Corps officials: SH-area lakes won’t get work done at Detroit

Audrey Caro

Project managers from the U.S. Army Corps of Engineers briefed Linn County Commissioners last week on the Willamette Valley Project, a system of 13 dams and reservoirs in the Willamette River basin.

Erik Petersen, Willamette Valley Operations Project manager, said during a briefing to the commission on Jan. 16 that he wanted to clarify some issues he had heard about in recent news articles related to Foster Lake and Sweet Home.

Under the Endangered Species Act, the Corps is required perform “an assessment of the project and its operations’ impact on certain listed species,” according the Corps website. The Willamete Valley Proiject is a series of 13 dams, including Green Peter, Foster and Detroit, operated by the Corps’ Portland District in the Willamette River basin.

A Biological Opinion the Corps released in 2008 “identified the required actions to avoid jeopardizing the existence of ESA listed fish in the Willamette basin.

“These include downstream fish passage at Detroit Dam and the minimization of water quality effects, temperature in particular, associated with operations of Detroit and Big Cliff dams, by making structure modifications or major operational changes,” according the site.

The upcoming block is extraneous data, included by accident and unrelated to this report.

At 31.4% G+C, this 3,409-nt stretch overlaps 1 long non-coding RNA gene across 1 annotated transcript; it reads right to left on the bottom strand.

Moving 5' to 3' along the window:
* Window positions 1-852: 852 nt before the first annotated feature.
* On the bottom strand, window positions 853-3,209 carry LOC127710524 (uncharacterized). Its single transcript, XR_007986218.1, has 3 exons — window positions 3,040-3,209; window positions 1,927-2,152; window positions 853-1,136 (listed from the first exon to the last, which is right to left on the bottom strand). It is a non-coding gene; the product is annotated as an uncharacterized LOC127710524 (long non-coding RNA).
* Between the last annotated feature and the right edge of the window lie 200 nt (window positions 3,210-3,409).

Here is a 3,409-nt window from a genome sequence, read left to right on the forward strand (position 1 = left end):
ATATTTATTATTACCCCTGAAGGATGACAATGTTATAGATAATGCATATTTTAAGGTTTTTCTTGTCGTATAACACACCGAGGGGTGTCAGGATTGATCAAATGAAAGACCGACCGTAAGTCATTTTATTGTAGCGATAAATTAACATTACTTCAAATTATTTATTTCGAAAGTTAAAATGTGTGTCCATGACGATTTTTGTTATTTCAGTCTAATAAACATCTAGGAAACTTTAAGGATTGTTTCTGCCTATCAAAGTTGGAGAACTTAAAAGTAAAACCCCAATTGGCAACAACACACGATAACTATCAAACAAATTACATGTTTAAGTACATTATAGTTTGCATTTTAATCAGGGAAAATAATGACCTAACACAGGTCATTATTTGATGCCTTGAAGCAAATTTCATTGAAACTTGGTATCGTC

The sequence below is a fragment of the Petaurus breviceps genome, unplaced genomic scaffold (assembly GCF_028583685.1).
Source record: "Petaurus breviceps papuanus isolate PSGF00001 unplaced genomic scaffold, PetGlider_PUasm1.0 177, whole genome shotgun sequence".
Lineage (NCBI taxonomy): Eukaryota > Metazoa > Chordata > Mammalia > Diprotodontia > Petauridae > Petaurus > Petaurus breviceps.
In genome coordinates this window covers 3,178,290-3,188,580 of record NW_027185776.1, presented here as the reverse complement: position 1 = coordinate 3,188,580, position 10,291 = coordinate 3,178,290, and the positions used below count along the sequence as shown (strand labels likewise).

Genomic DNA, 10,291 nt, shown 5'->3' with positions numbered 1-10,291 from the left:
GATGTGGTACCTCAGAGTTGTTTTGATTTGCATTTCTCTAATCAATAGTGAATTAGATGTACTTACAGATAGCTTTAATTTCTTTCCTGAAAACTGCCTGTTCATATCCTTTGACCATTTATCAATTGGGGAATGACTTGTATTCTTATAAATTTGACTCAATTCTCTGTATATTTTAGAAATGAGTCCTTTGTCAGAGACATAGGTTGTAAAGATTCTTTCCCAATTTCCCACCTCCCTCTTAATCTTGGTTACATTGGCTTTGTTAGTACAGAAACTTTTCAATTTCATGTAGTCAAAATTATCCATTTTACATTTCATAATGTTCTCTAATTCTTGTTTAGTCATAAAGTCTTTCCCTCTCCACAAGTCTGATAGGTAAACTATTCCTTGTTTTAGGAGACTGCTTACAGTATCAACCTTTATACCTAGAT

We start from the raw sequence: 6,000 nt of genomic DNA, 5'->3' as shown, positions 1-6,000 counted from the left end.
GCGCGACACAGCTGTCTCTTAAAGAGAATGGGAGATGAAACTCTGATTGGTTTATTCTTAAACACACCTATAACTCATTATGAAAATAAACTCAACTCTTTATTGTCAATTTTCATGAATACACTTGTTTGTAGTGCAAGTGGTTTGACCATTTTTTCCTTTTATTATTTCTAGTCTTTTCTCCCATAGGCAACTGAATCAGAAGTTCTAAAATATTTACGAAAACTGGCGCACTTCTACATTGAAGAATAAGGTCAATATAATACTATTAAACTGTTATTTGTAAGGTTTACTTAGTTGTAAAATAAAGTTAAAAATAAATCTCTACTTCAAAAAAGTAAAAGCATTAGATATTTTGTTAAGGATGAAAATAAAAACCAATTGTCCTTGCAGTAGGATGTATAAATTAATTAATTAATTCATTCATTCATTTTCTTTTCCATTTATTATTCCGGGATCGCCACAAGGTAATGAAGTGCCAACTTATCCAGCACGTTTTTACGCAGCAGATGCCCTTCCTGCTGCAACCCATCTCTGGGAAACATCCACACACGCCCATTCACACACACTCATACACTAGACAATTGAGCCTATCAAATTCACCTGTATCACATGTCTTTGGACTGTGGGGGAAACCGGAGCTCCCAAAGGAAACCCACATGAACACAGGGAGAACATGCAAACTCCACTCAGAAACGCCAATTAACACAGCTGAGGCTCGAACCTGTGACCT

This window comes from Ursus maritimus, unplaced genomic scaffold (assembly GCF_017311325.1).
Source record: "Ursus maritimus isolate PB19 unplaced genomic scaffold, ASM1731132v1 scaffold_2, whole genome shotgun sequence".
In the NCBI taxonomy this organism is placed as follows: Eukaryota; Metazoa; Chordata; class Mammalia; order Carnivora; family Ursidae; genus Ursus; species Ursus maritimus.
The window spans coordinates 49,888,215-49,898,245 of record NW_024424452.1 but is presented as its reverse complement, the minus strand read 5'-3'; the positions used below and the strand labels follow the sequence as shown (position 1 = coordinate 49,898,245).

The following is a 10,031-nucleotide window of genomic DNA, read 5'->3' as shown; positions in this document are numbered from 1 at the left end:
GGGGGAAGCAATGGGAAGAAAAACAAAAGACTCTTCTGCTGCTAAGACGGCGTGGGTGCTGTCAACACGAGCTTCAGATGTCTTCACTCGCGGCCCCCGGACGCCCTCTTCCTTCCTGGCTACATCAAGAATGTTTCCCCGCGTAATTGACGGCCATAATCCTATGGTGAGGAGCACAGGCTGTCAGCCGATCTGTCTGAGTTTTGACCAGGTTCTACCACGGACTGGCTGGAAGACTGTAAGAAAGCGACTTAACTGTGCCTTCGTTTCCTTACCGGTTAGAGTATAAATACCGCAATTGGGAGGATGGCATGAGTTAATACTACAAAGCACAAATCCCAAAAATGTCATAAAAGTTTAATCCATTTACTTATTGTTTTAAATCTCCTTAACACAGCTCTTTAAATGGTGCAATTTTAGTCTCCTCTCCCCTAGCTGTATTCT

Though the current modifications concern Detroit and Big Cliff, a recent news article cited commissioners’ concerns about potential impacts to the Foster Reservoir and Green Peter Dam.

“I heard, Will (Tucker) that you are concerned in particular about impacts to Foster Reservoir and the economy in Sweet Home and I certainly appreciate that,” Petersen said. “Foster is a really different configuration.”

Petersen said Corps officials don’t anticipate putting a temperature control tower at Green Peter, which they are looking into doing at Detroit Dam.

“We move fish through Foster,” Petersen said.

“We’ve got a weir going in the middle of February this year. It’s a much smaller scope and scale of activity. We’ll get some news coverage on that when it happens, but it’s just another animal altogether that won’t have impacts on the reservoir.”